Hue of barn swallow feathers can influence their health

Photographs showing the natural variability in the color of the breast feathers of barn swallows. A new study involving CU-Boulder and Cornell University shows the darker the hue of a barn swallow’s ventral feathers, the less damage it incurs from oxidative stress. Photos courtesy Matt Wilkins

By Jim Scott

For female North American barn swallows, looking good pays healthy dividends.

A new study conducted at the University of Colorado Boulder and involving Cornell University shows the outward appearance of female barn swallows, specifically the hue of their chestnut-colored breast feathers, has an influence on their physiological health.

It has been known that in North American barn swallows, both males and females, those with darker ventral feathers have higher reproductive success than those with lighter colors, said Cornell Senior Research Associate Maren Vitousek, who led the new research while a postdoctoral researcher at CU-Boulder. Although there is evidence that breast feather color is significantly influenced by genetics, melanin-based plumage color like that in barn swallows also has been tied to social status and even to circulating testosterone, she said.

The new study showed that both naturally darker barn swallow females and those with artificially darkened breast feathers also had lower levels of oxidative damage, which could ultimately make the birds healthier. Oxidative stress results when the production of harmful metabolites known as free radicals exceeds antioxidant defenses in the birds, which can lead to DNA, protein and fat damage in the birds, said Vitousek.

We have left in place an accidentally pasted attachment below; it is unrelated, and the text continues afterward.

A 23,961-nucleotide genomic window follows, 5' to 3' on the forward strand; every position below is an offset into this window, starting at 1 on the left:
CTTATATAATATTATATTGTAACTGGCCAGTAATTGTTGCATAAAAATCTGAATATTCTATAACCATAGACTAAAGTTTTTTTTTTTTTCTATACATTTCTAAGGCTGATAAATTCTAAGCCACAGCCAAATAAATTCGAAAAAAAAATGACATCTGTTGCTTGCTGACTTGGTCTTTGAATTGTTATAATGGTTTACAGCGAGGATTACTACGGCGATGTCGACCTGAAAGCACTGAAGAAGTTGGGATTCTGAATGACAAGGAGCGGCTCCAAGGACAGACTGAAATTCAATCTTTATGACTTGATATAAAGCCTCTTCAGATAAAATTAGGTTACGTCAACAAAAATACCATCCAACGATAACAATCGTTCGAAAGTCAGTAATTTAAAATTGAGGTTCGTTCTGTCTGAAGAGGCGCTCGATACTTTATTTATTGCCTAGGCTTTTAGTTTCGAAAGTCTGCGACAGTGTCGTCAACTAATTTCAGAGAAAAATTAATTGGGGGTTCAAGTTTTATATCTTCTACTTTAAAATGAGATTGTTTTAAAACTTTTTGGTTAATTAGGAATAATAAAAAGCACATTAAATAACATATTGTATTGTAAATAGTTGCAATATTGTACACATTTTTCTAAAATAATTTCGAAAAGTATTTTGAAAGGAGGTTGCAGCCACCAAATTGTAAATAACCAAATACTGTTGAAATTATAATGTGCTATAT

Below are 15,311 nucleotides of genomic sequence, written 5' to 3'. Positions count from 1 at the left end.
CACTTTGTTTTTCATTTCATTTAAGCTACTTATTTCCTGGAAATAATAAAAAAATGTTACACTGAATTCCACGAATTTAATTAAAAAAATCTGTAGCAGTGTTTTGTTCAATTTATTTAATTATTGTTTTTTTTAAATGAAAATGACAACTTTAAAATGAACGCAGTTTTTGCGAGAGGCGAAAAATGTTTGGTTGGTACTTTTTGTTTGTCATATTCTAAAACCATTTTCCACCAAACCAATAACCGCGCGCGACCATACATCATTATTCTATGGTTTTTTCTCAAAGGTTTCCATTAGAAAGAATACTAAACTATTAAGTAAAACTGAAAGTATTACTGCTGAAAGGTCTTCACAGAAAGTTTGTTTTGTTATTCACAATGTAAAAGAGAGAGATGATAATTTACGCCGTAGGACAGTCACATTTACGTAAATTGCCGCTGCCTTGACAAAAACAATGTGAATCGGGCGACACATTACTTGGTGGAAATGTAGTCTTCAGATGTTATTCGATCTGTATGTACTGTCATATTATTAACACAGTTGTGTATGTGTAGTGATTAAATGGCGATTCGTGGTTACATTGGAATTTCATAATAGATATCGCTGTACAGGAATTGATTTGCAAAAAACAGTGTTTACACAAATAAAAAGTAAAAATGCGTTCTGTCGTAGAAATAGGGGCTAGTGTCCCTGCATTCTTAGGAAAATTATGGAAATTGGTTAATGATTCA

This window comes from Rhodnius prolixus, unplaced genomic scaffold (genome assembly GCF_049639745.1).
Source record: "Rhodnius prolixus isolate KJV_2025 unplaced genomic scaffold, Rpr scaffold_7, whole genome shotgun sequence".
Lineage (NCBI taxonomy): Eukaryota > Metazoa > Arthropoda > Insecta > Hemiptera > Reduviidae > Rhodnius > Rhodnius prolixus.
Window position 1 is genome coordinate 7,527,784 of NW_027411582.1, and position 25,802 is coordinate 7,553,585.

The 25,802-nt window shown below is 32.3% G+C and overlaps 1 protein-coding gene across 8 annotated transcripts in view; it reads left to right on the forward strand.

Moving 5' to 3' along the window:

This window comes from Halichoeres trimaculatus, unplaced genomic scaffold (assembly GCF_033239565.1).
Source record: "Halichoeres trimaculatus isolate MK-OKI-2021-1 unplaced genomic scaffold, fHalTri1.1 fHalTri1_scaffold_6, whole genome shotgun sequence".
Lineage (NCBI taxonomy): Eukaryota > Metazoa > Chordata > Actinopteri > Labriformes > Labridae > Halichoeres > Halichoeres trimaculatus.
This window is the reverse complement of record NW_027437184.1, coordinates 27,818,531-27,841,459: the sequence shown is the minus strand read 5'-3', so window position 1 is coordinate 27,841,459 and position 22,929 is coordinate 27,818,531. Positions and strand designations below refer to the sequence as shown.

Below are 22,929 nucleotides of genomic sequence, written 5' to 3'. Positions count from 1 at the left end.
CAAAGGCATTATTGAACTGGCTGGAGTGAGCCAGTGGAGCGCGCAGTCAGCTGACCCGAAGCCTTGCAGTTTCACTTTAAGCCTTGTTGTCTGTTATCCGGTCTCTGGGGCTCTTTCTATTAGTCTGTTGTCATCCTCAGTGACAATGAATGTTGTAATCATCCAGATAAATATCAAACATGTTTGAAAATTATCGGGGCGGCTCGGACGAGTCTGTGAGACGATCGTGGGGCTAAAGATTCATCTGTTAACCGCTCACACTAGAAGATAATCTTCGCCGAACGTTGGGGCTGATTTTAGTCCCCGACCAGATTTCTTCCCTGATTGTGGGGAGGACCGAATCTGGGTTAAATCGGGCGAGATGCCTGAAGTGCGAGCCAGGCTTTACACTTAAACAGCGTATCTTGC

“Intriguingly, females whose feathers were darkened to resemble ‘attractive’ birds rapidly adopted the physiological state of darker birds, decreasing their level of oxidative damage,” said Vitousek. “These results suggest the appearance of an individual may be an under-appreciated driver of physiological health.”

A paper on the subject by Vitousek, CU-Boulder Assistant Professor Rebecca Safran and Indiana University Research Associate Rosemary Stewart appeared in the Aug. 21 online edition of Biology Letters, a publication of the Royal Society in London. The National Science Foundation, the Max Planck Institute in Radolfzell, Germany, and CU-Boulder funded the study.

A 2008 study led by CU-Boulder’s Safran showed the testosterone of male North American barn swallows skyrocketed early in the breeding season when their breast colors were artificially enhanced by researchers, indicating the clothes — or in this case, the feathers — make the man. The study was the first to show significant feedback between physical appearance and physiology in birds, with implications for better understanding the ecology and evolution of physical signals such as feather color.

“Features of an individual bird’s appearance are often signals of a physiological condition, health and status, but little is known about how these relationships are formed,” said Safran of CU-Boulder’s ecology and evolutionary biology department.  “The twist in our new study is that the same color manipulation in males and females induced opposite effects on testosterone: It goes up in darkened males and goes down in darkened females.”

For the new barn swallow study, Vitousek, Safran and a team of undergraduate and graduate students captured 60 female barn swallows with mist nets in Boulder and Jefferson counties near Denver. Thirty of the birds were used as the control group, while the other 30 had their ventral plumage darkened using a non-toxic marker. The testosterone, oxidative damage and antioxidant levels of all birds were measured at that time. The birds were then released back into the wild.

Between one and three weeks later, 19 of the artificially darkened females and 17 birds from the control group were recaptured, re-tested for testosterone, oxidative damage and antioxidant levels and then released back into the wild, said Vitousek.

Jim Scott is senior science editor for the CU Office of News Services.

August 2013

 

 

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